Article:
Settling the Spikes

We all go through it, we, people with diabetes. The awful spikes that happen after you eat a scrumptious meal, that many of us battle to get back down to normal range. But how do you manage it.

Quite honestly, I didn’t even think about it a few months ago. If it came down, it came down, if it didn’t… I’d give myself a little more insulin and wait. Was I concerned? Not really.

Now, a few months later, if I’m not within a certain range after eating, I’m bolusing and waiting for those numbers to come back to where they need to be. At this point, it’s because I’m growing a child in my abdomen that I’m so preoccupied and worried about my numbers.

Surprisingly, getting to know your body throughout this journey becomes more intense. Changing basal rates and testing things out is now second nature, because although I do see an endo monthly, I’m still knowledgeable enough on how I feel and an expert on my own body to know what I should and shouldn’t do, along with what I can handle.

Aside from this “Dawn Phenomenon” I’d only heard about but never experienced until now. My blood sugars also spike in the middle of the night/early morning around 2 a.m. for no apparent reason. This has been a common event for some time since I’ve been pregnant and it wasn’t until the last couple days that I decided to up my basal rate at 1 a.m. to see how I’d fair. Not only did this keep me steady for the whole night, but it also helped with the “Dawn Phenomenon” that still happened, but my sugar didn’t go as high as it normally does. The highest this morning was 115 before I ate a hard boiled egg to settle the power of the liver.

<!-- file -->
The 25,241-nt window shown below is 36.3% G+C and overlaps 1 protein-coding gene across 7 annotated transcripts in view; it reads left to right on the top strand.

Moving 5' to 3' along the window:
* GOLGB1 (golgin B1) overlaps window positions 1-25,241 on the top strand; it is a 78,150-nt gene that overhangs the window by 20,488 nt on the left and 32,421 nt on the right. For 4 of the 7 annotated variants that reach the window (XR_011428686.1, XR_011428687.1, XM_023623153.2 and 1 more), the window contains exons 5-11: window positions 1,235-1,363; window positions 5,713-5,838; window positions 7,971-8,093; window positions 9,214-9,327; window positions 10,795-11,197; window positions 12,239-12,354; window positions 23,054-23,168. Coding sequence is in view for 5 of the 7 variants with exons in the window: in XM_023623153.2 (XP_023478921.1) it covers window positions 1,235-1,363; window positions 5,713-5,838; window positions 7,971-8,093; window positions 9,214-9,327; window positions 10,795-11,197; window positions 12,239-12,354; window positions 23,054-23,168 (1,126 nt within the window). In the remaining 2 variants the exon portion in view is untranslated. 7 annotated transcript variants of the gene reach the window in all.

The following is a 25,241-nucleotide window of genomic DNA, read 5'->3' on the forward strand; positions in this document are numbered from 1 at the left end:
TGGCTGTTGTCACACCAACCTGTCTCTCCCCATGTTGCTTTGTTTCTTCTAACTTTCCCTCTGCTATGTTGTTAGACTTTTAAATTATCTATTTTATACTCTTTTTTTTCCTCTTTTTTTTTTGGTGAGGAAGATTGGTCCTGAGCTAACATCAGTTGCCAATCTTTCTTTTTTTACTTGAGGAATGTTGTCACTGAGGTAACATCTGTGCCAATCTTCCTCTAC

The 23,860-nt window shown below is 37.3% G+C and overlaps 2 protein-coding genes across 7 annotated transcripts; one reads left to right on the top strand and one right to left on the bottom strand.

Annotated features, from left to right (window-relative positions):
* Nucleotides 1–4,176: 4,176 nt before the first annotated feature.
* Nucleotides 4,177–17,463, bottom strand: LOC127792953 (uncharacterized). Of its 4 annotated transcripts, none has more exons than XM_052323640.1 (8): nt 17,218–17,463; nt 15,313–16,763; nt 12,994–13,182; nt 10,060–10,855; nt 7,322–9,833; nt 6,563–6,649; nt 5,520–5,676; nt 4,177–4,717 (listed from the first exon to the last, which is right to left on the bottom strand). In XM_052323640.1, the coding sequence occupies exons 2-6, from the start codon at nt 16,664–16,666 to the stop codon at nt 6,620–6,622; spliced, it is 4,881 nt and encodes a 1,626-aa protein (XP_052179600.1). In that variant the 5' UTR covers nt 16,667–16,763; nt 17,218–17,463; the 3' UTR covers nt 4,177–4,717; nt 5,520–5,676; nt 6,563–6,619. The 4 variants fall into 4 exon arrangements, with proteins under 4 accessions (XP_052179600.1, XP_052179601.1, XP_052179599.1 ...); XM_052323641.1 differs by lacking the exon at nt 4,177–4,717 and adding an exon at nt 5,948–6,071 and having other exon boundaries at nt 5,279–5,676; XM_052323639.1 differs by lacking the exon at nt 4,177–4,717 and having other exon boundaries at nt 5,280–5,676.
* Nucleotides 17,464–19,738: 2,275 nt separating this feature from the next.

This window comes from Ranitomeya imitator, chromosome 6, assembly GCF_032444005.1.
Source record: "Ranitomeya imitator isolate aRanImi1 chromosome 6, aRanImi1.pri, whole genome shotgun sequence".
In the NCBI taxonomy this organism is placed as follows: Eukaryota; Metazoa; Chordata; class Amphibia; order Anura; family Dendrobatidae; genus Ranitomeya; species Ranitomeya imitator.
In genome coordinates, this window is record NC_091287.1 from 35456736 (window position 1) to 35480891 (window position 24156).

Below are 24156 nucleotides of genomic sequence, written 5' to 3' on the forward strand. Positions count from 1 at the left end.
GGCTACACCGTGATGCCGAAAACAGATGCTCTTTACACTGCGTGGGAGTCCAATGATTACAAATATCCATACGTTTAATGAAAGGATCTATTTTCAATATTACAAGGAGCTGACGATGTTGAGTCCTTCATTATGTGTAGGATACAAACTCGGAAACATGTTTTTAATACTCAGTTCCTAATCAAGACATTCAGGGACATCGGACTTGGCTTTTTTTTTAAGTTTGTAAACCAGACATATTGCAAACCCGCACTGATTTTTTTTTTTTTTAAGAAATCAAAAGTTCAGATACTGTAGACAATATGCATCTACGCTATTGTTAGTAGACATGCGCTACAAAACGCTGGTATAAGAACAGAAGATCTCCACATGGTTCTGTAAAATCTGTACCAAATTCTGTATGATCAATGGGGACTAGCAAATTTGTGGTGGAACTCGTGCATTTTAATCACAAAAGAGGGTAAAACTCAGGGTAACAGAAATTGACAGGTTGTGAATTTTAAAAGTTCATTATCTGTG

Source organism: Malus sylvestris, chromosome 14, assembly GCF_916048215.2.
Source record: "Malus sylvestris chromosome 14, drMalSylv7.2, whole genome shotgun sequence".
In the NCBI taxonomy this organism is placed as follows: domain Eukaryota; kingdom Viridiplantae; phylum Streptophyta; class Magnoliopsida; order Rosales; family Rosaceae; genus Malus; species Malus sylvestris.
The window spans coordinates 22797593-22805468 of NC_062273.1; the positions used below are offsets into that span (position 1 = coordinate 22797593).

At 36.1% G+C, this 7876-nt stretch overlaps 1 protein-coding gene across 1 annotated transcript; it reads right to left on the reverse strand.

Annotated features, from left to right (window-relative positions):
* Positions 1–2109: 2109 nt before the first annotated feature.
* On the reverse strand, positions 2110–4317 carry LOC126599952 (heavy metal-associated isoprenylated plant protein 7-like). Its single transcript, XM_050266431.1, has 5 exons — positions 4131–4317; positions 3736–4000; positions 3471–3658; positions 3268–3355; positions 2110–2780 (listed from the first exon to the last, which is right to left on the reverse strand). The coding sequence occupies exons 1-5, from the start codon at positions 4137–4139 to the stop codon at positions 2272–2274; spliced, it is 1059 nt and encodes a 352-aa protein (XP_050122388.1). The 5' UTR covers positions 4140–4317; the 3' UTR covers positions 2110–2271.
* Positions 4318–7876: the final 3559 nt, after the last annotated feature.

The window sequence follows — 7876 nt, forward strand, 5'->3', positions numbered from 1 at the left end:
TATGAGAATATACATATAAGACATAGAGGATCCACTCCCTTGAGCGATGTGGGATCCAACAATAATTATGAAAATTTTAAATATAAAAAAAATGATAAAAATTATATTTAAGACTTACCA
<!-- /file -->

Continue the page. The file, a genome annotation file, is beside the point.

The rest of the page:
I think I had mentioned this in the previous blog, however, my endo explained that while you sleep your hormone levels are balancing themselves out. Not only is your body dealing with additional hormones, but in the morning, your liver is dishing out glucose because you haven’t eaten in hours and another little being is probably hungry. The power of balance.

Either way, this is just one thing that annoyed me that I finally got control of and hopefully it stays that way, even though something tells me that with the changing body, it won’t. At the very least, I know how to manage and work things for myself.

The other issue is managing to get blood glucose levels down to 120 two hours after eating. WHAT?! Before pregnancy, I didn’t even think of it. It’d come down eventually, right? Unfortunately, with pregnancy and all the other wild changes going on in the body, it’s not so simple.

A few years ago, my doctor put me on Metformin because I was showing signs of insulin resistance. Currently, it’s helping more than I thought it would, so I have that going for me.

So what do you do?

  • Take insulin about 20- 45 minutes before eating to avoid those spikes. There’s that sweet spot when your BG is dropping but not quickly, and where you’re still stable and you can eat peacefully while also clearing the fact that you won’t spike after your meal. If you hit that, it’s golden.
  • Go for a walk after a meal to make sure everything is working and you’re burning off what you already ate — kinda?
  • Take any additional medications to help with the insulin resistance and controlling the numbers?

I plan on taking a lot of these learnings with me after I have this child of mine. It feels good to be in control and feeling “high” at 150.

What have you learned? Anything that you’ve taken with you from the 9 months of instant learning experience?

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